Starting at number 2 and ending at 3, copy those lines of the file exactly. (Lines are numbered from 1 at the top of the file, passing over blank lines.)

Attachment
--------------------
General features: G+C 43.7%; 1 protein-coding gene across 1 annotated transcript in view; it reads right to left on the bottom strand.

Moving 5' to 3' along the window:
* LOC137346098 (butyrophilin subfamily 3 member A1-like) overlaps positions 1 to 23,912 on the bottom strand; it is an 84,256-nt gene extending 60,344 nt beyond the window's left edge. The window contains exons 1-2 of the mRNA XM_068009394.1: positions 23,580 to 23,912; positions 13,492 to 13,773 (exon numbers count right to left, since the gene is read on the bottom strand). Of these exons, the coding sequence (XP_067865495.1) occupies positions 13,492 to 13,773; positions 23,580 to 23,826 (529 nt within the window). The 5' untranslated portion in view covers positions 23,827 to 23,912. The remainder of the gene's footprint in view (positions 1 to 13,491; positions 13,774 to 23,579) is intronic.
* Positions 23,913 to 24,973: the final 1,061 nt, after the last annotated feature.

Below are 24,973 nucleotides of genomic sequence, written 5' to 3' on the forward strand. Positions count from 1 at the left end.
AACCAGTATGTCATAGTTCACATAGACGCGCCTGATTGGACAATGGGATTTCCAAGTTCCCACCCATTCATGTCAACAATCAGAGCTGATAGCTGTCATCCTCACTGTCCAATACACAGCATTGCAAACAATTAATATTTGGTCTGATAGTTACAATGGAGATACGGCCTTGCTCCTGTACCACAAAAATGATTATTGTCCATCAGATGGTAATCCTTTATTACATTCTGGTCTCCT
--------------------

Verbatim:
Moving 5' to 3' along the window:
* LOC137346098 (butyrophilin subfamily 3 member A1-like) overlaps positions 1 to 23,912 on the bottom strand; it is an 84,256-nt gene extending 60,344 nt beyond the window's left edge. The window contains exons 1-2 of the mRNA XM_068009394.1: positions 23,580 to 23,912; positions 13,492 to 13,773 (exon numbers count right to left, since the gene is read on the bottom strand). Of these exons, the coding sequence (XP_067865495.1) occupies positions 13,492 to 13,773; positions 23,580 to 23,826 (529 nt within the window). The 5' untranslated portion in view covers positions 23,827 to 23,912. The remainder of the gene's footprint in view (positions 1 to 13,491; positions 13,774 to 23,579) is intronic.